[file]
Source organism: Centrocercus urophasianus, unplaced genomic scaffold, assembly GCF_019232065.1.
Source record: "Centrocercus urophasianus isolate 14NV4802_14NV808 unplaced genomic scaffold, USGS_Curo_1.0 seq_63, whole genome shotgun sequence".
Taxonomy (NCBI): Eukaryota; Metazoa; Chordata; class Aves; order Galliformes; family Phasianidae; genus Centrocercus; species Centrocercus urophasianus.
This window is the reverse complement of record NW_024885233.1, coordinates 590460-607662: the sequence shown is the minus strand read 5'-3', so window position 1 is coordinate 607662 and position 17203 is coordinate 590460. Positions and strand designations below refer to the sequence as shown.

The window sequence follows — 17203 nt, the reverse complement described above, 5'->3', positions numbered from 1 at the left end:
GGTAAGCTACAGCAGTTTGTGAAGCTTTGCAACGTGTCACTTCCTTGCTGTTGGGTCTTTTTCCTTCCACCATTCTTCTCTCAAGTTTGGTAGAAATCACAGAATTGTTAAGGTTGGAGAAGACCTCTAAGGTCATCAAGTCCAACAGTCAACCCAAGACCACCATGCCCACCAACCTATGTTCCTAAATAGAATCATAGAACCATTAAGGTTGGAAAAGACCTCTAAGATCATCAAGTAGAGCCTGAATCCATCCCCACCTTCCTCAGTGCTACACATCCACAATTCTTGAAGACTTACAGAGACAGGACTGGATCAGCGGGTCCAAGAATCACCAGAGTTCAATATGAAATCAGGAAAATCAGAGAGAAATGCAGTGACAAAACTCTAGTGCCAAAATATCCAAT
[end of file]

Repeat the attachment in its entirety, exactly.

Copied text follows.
Source organism: Centrocercus urophasianus, unplaced genomic scaffold, assembly GCF_019232065.1.
Source record: "Centrocercus urophasianus isolate 14NV4802_14NV808 unplaced genomic scaffold, USGS_Curo_1.0 seq_63, whole genome shotgun sequence".
Taxonomy (NCBI): Eukaryota; Metazoa; Chordata; class Aves; order Galliformes; family Phasianidae; genus Centrocercus; species Centrocercus urophasianus.
This window is the reverse complement of record NW_024885233.1, coordinates 590460-607662: the sequence shown is the minus strand read 5'-3', so window position 1 is coordinate 607662 and position 17203 is coordinate 590460. Positions and strand designations below refer to the sequence as shown.

The window sequence follows — 17203 nt, the reverse complement described above, 5'->3', positions numbered from 1 at the left end:
GGTAAGCTACAGCAGTTTGTGAAGCTTTGCAACGTGTCACTTCCTTGCTGTTGGGTCTTTTTCCTTCCACCATTCTTCTCTCAAGTTTGGTAGAAATCACAGAATTGTTAAGGTTGGAGAAGACCTCTAAGGTCATCAAGTCCAACAGTCAACCCAAGACCACCATGCCCACCAACCTATGTTCCTAAATAGAATCATAGAACCATTAAGGTTGGAAAAGACCTCTAAGATCATCAAGTAGAGCCTGAATCCATCCCCACCTTCCTCAGTGCTACACATCCACAATTCTTGAAGACTTACAGAGACAGGACTGGATCAGCGGGTCCAAGAATCACCAGAGTTCAATATGAAATCAGGAAAATCAGAGAGAAATGCAGTGACAAAACTCTAGTGCCAAAATATCCAAT